By Caitlin Frampton
We spent a chilly Thursday evening in November listening to the warm, dulcet tones of folk rock singer-songwriter Newton Faulkner, as he managed to make his show at the relatively large O2 Academy in Newcastle feel like an intimate, small capacity gig. In the words of my plus one/my mam, “there’s nothing quite like live music” – and on this occasion, I realised she was actually making sense for once!
We walked into the venue just in time to catch the beginning of support act Sam Brookes’ set: filled with quiet, relaxing songs to calm the crowd, Sam Brookes’ alt-folk performance created a chilled out, easy-going atmosphere which set the tone for the rest of the night.
Shortly after Brookes had finished his set, headliner Newton Faulkner came on stage to begin performing. Light-heartedly chatting to the crowd, he instantly seemed at ease, and this casualness and informality only improved the atmosphere. Before even starting his first song, he managed to inhale a cloud of dust from the microphone, consequentially causing a coughing fit. Instead of being awkward or embarrassed about his mistake, he casually laughed it off and proceeded to tell us about all the other times he had made the same error.
Once recovered, Faulkner started his set with ‘To The Light’, a firm crowd favourite from his debut album Hand Built By Robots. His next few songs were of a similar upbeat but laid-back pace, keeping everyone chilled out and singing along. For ‘Never Alone’, a track from his latest album Hit The Ground Running, he attempted to drum up some more audience participation by getting each half of the crowd to sing different parts of the song: he later explained that he found the song really fun to play in this way because it sounded so “big”. Although I normally dislike forced crowd participation, I had to agree that the song would not have sounded the same any other way.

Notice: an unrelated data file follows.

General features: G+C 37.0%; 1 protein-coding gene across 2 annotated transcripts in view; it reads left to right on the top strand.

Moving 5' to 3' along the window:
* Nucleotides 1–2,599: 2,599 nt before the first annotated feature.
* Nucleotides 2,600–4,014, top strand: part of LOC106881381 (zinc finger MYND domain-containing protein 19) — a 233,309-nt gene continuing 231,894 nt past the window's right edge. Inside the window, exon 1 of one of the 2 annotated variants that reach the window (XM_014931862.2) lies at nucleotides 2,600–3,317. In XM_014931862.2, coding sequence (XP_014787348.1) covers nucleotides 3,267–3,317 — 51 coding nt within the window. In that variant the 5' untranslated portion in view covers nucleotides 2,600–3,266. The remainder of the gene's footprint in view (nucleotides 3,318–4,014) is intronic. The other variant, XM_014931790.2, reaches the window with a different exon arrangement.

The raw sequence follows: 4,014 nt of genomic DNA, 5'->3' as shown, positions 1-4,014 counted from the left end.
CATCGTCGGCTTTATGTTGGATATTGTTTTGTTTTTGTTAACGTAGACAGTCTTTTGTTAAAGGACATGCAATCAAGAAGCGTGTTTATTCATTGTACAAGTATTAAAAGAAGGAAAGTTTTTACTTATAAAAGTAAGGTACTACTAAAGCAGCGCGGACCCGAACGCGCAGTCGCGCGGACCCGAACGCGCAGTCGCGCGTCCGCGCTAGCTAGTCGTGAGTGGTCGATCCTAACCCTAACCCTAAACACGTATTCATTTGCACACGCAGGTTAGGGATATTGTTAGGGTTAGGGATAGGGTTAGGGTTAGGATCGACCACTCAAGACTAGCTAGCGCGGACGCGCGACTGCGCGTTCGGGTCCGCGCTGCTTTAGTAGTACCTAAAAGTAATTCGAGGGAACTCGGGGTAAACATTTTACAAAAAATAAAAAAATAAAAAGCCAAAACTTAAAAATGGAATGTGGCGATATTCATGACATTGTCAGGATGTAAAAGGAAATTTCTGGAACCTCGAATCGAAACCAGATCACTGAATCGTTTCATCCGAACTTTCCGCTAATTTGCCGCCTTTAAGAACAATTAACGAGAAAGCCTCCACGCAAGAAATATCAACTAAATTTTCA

Once he was certain he had everyone’s full attention, Faulkner toned the mood right down and swapped the guitar for a piano and single spotlight, grabbing attention in a different way – albeit no less captivating. Despite confessing that he’d been told he was awful at playing the piano, no-one in the room was complaining. A personal highlight from this part of the set was ‘Carry You’, from his latest album: Faulkner took the time to divulge the meaning behind the song here, explaining that the words “Carry You” were inscribed on a bracelet that he had bought for his son in India, to remind his son that he thought about him all the time. Sharing intimate details such as this added another layer to the gig, furthering the intimate atmosphere and making the audience really connect with his performance.
After quietening everything down for the middle section of the evening, Faulkner then increased the mood and tempo back up again for the last part of the show. Here he performing his most well-known song ‘Dream Catch Me’, before launching into some songs that he described as “utterly stupid”, such as ‘Professional Dog Food Taster’: this really engaged the crowd, and kept the set from becoming too serious.
All in all, Newton Faulkner had an incredible stage presence, which he demonstrated through his outstanding ability to capture the attention of every single person in the room with just his voice and his guitar. The performance was full of skill from start to finish, and I am eager to see when his next tour will be announced.
Photograph: Ian Cheek Press